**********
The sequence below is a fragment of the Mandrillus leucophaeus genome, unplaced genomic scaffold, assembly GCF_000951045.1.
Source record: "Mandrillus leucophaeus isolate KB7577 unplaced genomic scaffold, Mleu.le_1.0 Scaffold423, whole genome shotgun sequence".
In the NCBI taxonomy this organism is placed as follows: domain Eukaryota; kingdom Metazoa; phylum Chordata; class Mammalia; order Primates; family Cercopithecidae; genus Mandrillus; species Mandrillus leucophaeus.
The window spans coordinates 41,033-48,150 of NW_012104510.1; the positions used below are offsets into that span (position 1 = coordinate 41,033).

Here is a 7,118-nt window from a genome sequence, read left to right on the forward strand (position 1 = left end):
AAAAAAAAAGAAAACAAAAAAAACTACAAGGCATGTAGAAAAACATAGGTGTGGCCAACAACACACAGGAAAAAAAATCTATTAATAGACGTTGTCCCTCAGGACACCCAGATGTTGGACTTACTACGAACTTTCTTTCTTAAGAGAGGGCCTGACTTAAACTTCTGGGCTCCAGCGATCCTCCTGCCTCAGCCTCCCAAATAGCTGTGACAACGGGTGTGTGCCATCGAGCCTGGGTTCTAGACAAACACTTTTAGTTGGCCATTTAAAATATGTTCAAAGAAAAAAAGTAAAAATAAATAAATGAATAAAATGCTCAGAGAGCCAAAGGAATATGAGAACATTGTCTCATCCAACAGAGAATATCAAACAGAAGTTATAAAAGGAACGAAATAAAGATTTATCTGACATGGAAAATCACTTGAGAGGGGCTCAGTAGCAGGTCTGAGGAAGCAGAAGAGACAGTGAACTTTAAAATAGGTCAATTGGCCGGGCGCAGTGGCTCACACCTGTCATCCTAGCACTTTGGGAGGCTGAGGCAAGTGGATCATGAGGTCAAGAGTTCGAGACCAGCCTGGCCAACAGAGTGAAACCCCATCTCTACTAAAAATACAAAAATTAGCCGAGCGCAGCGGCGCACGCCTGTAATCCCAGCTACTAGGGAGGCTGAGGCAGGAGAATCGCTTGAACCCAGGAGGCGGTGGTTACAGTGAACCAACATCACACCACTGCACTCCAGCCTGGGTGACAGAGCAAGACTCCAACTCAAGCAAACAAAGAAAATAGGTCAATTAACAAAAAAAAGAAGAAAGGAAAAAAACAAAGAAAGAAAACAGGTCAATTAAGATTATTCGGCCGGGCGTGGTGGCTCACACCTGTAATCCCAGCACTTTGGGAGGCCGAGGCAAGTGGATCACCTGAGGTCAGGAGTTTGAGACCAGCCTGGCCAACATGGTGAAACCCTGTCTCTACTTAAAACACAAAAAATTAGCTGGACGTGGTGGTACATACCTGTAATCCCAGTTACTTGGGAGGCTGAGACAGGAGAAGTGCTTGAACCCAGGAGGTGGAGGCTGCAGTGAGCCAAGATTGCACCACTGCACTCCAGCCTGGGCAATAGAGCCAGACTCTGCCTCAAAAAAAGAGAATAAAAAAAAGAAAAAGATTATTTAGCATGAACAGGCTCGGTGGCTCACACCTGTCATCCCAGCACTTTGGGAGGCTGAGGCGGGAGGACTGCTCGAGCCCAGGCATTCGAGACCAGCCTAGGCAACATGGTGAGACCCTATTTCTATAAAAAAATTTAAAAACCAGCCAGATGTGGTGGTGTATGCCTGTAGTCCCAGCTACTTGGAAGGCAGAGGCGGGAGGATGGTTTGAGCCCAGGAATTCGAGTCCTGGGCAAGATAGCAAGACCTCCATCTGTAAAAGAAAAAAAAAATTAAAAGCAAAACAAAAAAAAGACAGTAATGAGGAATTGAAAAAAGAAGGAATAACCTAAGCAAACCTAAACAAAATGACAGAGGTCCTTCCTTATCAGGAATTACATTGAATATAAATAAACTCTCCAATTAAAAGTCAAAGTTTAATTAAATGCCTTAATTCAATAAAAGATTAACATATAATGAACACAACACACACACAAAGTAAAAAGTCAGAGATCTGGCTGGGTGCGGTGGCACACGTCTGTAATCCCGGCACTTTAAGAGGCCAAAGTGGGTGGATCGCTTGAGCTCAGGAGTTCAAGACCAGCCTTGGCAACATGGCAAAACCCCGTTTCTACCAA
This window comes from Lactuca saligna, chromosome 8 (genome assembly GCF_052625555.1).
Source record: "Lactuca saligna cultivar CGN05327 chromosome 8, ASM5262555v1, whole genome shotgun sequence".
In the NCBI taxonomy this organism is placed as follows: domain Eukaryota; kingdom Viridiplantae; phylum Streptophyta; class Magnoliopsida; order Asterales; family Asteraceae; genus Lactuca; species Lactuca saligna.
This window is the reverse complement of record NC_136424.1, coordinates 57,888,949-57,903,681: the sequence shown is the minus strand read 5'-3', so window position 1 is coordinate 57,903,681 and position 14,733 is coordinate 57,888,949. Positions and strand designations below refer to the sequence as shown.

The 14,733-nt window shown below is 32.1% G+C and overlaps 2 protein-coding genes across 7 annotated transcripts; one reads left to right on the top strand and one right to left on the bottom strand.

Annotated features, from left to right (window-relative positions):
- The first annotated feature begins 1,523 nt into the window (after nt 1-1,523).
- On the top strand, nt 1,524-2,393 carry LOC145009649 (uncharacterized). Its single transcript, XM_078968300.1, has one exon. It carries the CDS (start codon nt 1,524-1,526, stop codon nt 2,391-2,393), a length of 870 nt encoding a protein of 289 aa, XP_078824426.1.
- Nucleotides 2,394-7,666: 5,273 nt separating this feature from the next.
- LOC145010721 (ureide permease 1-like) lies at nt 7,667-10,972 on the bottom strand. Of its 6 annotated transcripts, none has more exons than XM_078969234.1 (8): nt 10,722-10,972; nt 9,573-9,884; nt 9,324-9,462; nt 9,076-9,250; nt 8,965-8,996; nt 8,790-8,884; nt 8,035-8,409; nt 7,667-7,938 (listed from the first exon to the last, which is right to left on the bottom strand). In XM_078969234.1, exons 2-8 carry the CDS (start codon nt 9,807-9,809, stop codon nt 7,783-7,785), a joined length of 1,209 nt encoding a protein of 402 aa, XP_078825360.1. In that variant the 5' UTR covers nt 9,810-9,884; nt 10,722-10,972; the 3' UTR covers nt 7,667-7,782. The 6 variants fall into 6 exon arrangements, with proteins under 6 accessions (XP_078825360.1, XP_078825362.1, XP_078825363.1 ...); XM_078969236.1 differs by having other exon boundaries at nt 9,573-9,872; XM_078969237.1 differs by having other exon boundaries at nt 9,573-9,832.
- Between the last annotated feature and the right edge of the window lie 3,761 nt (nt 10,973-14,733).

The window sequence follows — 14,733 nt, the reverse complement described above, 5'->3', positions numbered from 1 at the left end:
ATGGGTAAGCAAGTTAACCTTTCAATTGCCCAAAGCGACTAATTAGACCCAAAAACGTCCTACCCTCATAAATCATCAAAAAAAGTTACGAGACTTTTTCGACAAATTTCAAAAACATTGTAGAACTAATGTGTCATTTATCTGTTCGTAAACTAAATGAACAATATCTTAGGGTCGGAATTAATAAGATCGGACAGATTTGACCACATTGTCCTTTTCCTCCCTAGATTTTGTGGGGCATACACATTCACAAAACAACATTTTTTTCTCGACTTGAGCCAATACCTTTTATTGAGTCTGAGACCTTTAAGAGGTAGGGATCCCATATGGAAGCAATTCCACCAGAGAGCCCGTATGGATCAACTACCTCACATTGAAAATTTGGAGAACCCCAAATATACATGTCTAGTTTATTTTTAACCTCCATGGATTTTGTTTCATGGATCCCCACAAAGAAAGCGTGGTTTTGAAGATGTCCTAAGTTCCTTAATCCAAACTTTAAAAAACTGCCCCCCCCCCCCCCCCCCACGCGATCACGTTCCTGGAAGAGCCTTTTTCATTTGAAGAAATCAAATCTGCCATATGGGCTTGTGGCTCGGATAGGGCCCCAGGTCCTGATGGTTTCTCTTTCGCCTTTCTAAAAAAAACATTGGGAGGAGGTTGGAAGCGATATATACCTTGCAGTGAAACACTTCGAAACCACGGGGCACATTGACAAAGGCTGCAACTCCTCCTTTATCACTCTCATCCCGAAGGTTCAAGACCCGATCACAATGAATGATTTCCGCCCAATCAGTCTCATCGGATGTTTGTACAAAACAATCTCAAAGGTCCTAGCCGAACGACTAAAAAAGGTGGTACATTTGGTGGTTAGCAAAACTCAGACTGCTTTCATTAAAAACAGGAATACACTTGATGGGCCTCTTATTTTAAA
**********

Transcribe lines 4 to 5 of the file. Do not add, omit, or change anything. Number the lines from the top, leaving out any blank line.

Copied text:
The window spans coordinates 41,033-48,150 of NW_012104510.1; the positions used below are offsets into that span (position 1 = coordinate 41,033).

Here is a 7,118-nt window from a genome sequence, read left to right on the forward strand (position 1 = left end):